“Forgotten Hollywood”- Oscar Legend Belongs to the Ages…

Posted on December 30, 2014 by raideoman1 | No Comments

Manny P. here…elle-1938-Luise-Rainer-eighty-five-years-of-golden-glamour-xln-xln

   Luise Rainer  made cinematic history as the first person to win multiple Academy Awards and to garner them consecutively for her roles in The Great Ziegfeld and The Good Earth. Only four other movie stars have ever won back-to-back Oscars: Spencer Tracy, Katharine Hepburn, Jason Robards, and Tom Hanks. Rainer was also the oldest surviving actor owning a golden statuette, earning both in 1936 and 1937.

   She began her acting career as a teenager under innovative Austrian director Max Reinhardt, and appeared in several German films. In the mid-1930s, she was discovered by a talent scout from Metro-Goldwyn-Mayer – on the lookout for new European beauties to rival Greta Garbo – and whisked to Hollywood. Her first American film was the largely forgotten Escapade, but the next roles made her a bona-fide star.        LUISE RAINER ——>

   She was later dubbed the Viennese teardrop, for her dramatic telephone scene in the bio-pic about the Broadway producer, Florenz Ziegfeld, that also starred William Powell, Myrna Loy, and Frank Morgan. She played Anna Held, the first wife of the famed impresario. For her next role, producer Irving Thalberg was convinced she would also be able to play the part of a poor Chinese farm peasant in the film based on Pearl Buck’s novel about hardship in China. All of a sudden, Luise was the studio’s hottest property.

Luise Ranier   Rainer made several pictures in 1937-1938, including Big City (with Spencer Tracy) Toy Wife, and The Great Waltz, but she chafed under the studio system and clashed with mogul Louis B. Mayer, and soon moved to New York. Despite the negativity, Rainer was one of the actresses considered for the role of Scarlett O’Hara in Gone With the Wind, but the idea was never well-received, and she wasn’t given a screen test. She was later bypassed for consideration in Madame Curie and For Whom the Bell Tolls. Greer Garson and Ingrid Bergman benefited from these casting decisions. Adding to her rapid decline, some feel, was poor career advice given to her by husband, playwright Clifford Odets, along with the unexpected death, at age 37, of Thalberg, whom she greatly admired. Rainer made only one more studio era film – Hostages in 1943 – but spent most of her later life in England. Some film historians consider her the most extreme case of the so-called Oscar curse in Hollywood mythology.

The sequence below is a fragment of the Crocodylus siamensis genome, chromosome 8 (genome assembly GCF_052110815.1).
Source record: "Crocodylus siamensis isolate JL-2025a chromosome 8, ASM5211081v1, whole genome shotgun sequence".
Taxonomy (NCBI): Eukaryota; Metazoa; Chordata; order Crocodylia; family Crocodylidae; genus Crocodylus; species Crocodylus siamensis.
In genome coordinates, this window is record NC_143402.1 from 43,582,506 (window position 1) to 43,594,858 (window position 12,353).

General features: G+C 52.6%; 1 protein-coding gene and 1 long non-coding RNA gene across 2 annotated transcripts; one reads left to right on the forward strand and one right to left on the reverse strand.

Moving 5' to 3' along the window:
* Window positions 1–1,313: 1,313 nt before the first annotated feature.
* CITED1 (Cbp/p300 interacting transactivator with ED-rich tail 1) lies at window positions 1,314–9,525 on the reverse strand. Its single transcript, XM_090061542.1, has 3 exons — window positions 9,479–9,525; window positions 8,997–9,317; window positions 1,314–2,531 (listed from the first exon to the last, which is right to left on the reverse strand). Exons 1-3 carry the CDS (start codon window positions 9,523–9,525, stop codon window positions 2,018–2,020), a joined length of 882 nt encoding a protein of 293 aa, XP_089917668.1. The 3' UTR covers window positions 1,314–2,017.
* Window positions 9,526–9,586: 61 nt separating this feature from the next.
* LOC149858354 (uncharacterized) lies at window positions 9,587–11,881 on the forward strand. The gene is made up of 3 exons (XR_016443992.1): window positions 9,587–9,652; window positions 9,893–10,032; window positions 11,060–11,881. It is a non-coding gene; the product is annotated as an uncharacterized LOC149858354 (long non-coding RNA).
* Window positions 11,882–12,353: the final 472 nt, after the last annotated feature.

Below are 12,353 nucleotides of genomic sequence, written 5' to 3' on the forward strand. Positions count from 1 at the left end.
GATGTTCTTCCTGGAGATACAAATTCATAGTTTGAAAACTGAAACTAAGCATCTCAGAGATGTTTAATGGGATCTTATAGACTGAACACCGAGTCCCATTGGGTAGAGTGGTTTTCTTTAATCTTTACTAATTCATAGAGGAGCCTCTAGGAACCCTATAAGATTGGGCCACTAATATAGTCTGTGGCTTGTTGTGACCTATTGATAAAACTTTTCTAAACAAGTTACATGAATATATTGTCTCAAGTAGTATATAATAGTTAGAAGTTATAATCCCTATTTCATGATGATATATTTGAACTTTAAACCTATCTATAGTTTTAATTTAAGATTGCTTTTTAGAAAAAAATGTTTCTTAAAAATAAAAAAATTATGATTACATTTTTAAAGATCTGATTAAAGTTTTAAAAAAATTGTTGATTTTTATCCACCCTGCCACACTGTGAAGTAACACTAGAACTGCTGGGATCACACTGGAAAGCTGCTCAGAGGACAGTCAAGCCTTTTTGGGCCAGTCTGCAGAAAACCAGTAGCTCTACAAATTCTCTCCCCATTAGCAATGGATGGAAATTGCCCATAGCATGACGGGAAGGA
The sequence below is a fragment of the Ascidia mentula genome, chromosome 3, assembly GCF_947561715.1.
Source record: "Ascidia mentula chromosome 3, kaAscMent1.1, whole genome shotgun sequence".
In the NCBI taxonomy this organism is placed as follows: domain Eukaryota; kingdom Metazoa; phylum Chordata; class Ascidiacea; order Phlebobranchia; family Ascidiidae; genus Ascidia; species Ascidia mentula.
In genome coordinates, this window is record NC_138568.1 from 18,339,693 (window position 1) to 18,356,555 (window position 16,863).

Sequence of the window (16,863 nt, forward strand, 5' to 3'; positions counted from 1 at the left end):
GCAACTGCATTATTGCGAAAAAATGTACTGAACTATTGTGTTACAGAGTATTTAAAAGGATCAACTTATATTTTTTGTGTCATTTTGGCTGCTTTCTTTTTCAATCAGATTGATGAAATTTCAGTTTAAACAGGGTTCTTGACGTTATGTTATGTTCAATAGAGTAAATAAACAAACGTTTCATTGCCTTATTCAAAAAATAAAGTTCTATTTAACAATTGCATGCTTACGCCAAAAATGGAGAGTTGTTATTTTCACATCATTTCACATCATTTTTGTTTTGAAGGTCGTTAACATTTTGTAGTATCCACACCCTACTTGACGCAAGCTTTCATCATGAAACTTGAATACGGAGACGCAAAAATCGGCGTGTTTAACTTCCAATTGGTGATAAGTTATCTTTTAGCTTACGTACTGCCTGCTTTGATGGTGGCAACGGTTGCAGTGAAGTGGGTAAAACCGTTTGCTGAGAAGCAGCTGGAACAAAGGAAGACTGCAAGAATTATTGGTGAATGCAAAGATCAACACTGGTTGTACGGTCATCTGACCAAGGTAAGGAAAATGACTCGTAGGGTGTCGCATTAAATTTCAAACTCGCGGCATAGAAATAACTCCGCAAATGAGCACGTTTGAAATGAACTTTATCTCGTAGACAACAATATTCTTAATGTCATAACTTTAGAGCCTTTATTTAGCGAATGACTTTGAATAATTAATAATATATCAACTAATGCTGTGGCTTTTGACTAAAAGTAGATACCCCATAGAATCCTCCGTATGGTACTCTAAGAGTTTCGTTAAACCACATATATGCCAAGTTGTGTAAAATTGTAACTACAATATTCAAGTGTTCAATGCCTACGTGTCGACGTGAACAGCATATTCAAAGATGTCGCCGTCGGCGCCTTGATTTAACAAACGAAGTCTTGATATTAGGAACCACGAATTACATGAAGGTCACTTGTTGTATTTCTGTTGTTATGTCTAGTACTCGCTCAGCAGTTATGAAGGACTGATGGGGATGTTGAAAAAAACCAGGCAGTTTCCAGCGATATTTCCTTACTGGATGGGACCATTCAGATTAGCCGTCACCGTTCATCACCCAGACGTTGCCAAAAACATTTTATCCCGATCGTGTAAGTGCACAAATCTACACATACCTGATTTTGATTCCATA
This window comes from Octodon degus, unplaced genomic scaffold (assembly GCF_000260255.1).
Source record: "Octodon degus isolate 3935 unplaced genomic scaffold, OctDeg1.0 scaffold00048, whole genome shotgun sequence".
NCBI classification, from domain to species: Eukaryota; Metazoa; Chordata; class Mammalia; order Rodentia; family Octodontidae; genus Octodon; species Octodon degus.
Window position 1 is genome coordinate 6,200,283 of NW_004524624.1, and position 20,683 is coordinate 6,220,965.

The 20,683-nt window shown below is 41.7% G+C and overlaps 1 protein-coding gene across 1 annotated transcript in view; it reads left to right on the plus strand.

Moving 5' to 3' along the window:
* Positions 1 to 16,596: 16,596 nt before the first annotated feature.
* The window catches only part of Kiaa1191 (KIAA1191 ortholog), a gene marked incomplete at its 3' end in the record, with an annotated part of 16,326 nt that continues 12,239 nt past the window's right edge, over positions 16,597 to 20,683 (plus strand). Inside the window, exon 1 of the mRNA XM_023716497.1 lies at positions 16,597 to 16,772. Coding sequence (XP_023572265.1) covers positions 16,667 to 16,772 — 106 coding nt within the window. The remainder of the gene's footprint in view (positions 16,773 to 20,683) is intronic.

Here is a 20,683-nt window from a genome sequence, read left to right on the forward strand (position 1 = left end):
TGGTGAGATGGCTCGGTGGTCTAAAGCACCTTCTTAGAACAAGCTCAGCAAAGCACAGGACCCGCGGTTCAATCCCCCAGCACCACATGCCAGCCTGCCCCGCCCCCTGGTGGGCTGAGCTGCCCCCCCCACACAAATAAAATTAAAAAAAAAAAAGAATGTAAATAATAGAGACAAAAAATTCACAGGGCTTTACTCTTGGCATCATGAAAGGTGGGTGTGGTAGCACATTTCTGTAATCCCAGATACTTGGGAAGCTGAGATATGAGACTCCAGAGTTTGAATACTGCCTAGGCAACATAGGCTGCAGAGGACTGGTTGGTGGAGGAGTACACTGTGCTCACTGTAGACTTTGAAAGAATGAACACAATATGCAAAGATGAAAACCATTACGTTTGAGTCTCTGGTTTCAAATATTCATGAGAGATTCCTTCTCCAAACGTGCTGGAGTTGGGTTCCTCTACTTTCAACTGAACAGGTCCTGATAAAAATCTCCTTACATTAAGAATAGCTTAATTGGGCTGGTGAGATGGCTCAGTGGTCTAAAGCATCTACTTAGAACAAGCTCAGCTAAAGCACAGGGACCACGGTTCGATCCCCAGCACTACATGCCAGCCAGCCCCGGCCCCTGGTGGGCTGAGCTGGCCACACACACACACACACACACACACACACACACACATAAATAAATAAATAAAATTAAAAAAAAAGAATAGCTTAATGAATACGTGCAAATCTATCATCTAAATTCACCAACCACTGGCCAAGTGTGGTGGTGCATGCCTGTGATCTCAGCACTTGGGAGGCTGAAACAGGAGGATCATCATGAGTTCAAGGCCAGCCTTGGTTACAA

Federico Fellini enticed her to play the cameo role of Dolores in his 1960 Oscar-winning La Dolce Vita to the point of her travelling to Rome, but she quit the production prior to shooting, a fact that has been attributed either to her resistance to an unwanted sex scene, or to her insistence on overseeing her own dialogue. She appeared sporadically on television, such as guest starring in Combat and The Love Boat.

   Rainer took her oath of allegiance to the United States in the 1940s, but she would end up living in the United Kingdom and Switzerland, instead. She made appearances at the 1998 and 2003 Academy Awards ceremonies as part of special retrospective tributes to past Oscar winners. In April 2010, she returned to Hollywood to present a TCM festival screening of The Good Earth, accompanied by an interview with host Robert Osborne.

   One of the all-time greats of Hollywood’s Golden Age of the 1930s, Luise Rainer was 104 (two weeks shy of her birthday).

Until next time>                               “never forget”

This entry was posted on Tuesday, December 30th, 2014 at 5:34 pm and is filed under Blog by Manny Pacheco. You can follow any comments to this post through the RSS 2.0 feed. Responses are currently closed, but you can trackback from your own site.

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